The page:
What is it like to use in practice?

To see how the OCAT works I ran a test analysis using a fictitious NGO. Registering for the online system, setting the deadline and inviting participants was quick an easy.

Once I received an email invitation to complete the OCAT all I had to do was click on a link in the email and the survey launched in my browser.

OCAT screen shot 1

The survey was quite long. It had 123 questions divided in the following 9 sections:

  1. Aspirations
  2. Strategy
  3. Leadership, staff and volunteers
  4. Funding
  5. Values
  6. Learning and innovation
  7. Marketing and communication
  8. Managing processes
  9. Organisation, infrastructure and technology

All questions have to be completed before you can submit, although it is possible to move between sections and to save you work for later.

OCAT screen shot 2

Normally I would be concerned about sending such a long survey to other people, but in this case I think it makes sense. McKinsey recommend that you only send the survey to key people in the leadership team and on the board. People in these positions should make time for this type of assessment (if they don’t then this might tell you something about their commitment to capacity building).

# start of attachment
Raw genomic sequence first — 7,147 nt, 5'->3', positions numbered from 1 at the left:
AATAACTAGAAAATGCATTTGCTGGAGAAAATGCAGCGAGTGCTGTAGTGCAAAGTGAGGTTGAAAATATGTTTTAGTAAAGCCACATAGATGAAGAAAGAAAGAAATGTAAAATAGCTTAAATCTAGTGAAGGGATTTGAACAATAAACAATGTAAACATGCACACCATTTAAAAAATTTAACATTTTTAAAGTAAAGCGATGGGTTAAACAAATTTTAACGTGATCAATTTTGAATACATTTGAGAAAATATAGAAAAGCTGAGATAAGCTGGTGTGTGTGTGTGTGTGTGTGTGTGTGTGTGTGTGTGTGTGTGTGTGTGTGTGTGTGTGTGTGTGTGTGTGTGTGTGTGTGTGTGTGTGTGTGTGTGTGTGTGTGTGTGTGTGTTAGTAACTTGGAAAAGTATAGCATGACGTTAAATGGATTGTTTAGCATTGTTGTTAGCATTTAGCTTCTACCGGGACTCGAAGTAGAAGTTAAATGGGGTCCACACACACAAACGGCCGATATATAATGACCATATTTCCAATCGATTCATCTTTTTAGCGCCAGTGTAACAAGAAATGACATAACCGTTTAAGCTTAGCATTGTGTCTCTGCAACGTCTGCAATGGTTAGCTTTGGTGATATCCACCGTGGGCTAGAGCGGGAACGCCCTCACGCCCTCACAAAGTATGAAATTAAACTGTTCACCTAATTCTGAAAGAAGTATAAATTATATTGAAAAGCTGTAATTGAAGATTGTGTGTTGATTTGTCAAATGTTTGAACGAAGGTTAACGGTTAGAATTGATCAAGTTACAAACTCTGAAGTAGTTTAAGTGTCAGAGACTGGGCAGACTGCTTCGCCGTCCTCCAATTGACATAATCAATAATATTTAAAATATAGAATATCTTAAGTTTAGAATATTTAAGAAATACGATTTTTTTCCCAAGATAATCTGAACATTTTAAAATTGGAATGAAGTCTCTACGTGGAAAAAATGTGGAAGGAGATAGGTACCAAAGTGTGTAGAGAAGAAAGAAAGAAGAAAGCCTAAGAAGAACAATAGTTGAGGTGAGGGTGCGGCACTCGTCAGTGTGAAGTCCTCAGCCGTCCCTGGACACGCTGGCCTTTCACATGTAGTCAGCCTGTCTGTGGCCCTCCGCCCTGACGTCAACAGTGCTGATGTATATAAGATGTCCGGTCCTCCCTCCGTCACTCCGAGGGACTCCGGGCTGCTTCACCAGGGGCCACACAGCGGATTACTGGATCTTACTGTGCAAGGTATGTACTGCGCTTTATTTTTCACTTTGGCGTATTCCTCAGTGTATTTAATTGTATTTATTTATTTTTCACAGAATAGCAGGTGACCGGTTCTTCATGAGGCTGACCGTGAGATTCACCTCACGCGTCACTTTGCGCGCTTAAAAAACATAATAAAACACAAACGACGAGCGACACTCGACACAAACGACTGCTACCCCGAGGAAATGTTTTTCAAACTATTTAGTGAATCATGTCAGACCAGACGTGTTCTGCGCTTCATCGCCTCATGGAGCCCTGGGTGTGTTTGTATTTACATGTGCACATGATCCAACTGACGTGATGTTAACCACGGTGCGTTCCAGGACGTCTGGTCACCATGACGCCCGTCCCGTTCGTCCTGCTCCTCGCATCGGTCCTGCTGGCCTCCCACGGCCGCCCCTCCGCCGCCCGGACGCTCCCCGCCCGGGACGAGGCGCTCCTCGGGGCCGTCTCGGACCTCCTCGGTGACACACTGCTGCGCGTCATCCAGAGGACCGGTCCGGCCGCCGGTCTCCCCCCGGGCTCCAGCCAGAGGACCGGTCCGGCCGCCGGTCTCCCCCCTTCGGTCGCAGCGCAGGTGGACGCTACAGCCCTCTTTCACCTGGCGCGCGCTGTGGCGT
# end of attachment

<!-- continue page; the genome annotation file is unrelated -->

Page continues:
I was particularly impressed by the questions on leadership, financial management and risk mitigation. Many of these questions included things which NGOs often overlook.

However, I thought that the questions on monitoring and evaluation (M&E) were rather limited. They also called it “performance assessment data&rdquop; rather than M&E which could cause some confusion in International Development.

Some questions in the aspirations and strategy sections were quite long, with a lot of buzzwords. For example “Do we have a logical and commonly understood approach that reflects the most impactful way our organization can advance our vision and mission?” This made it difficult to know what the question meant, and could be a particular challenge for people who speak English as a second language.

What do the results look like and how can they be used?

After all the surveys were complete the OCAT system generated a range of different reports showing the results.

OCAT screen shot 3

There are also some tools that allow you to analyse the results in order to identify the most appropriate next steps. For example, the tool below shows you the strengths and weaknesses of the organisation on one axis, and how much people agree or disagree on the other axis. This allows you to identify those areas that everyone agrees need to be improved, which is the easiest place to start capacity development.